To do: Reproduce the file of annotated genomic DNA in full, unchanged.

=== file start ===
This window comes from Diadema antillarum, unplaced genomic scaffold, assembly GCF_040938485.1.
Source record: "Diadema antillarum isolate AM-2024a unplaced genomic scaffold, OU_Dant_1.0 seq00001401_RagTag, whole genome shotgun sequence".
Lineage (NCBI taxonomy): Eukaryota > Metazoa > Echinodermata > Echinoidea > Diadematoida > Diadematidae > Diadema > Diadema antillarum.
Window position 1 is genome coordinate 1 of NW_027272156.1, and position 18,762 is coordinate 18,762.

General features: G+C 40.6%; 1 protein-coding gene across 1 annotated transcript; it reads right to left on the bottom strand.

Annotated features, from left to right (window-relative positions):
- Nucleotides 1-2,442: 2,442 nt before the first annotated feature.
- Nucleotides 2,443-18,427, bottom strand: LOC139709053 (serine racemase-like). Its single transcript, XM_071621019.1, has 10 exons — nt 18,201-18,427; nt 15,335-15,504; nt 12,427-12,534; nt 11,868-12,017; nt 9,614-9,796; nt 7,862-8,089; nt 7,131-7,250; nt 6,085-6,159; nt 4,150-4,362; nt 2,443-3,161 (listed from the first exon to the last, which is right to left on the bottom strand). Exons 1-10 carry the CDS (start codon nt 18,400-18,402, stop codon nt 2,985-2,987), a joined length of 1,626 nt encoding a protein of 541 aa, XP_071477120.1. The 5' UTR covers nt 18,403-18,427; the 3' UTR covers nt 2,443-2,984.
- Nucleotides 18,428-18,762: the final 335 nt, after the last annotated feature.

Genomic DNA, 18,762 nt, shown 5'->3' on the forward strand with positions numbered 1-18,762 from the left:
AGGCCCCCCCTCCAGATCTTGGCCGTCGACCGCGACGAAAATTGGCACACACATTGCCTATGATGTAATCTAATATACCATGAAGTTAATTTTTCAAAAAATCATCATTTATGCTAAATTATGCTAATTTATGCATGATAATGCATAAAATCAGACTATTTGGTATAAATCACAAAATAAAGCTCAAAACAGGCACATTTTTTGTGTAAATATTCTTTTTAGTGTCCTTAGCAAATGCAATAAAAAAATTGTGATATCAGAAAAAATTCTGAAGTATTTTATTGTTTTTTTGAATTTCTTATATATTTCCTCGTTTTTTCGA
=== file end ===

This window comes from Diadema antillarum, unplaced genomic scaffold, assembly GCF_040938485.1.
Source record: "Diadema antillarum isolate AM-2024a unplaced genomic scaffold, OU_Dant_1.0 seq00001401_RagTag, whole genome shotgun sequence".
Lineage (NCBI taxonomy): Eukaryota > Metazoa > Echinodermata > Echinoidea > Diadematoida > Diadematidae > Diadema > Diadema antillarum.
Window position 1 is genome coordinate 1 of NW_027272156.1, and position 18,762 is coordinate 18,762.

General features: G+C 40.6%; 1 protein-coding gene across 1 annotated transcript; it reads right to left on the bottom strand.

Annotated features, from left to right (window-relative positions):
- Nucleotides 1-2,442: 2,442 nt before the first annotated feature.
- Nucleotides 2,443-18,427, bottom strand: LOC139709053 (serine racemase-like). Its single transcript, XM_071621019.1, has 10 exons — nt 18,201-18,427; nt 15,335-15,504; nt 12,427-12,534; nt 11,868-12,017; nt 9,614-9,796; nt 7,862-8,089; nt 7,131-7,250; nt 6,085-6,159; nt 4,150-4,362; nt 2,443-3,161 (listed from the first exon to the last, which is right to left on the bottom strand). Exons 1-10 carry the CDS (start codon nt 18,400-18,402, stop codon nt 2,985-2,987), a joined length of 1,626 nt encoding a protein of 541 aa, XP_071477120.1. The 5' UTR covers nt 18,403-18,427; the 3' UTR covers nt 2,443-2,984.
- Nucleotides 18,428-18,762: the final 335 nt, after the last annotated feature.

Genomic DNA, 18,762 nt, shown 5'->3' on the forward strand with positions numbered 1-18,762 from the left:
AGGCCCCCCCTCCAGATCTTGGCCGTCGACCGCGACGAAAATTGGCACACACATTGCCTATGATGTAATCTAATATACCATGAAGTTAATTTTTCAAAAAATCATCATTTATGCTAAATTATGCTAATTTATGCATGATAATGCATAAAATCAGACTATTTGGTATAAATCACAAAATAAAGCTCAAAACAGGCACATTTTTTGTGTAAATATTCTTTTTAGTGTCCTTAGCAAATGCAATAAAAAAATTGTGATATCAGAAAAAATTCTGAAGTATTTTATTGTTTTTTTGAATTTCTTATATATTTCCTCGTTTTTTCGA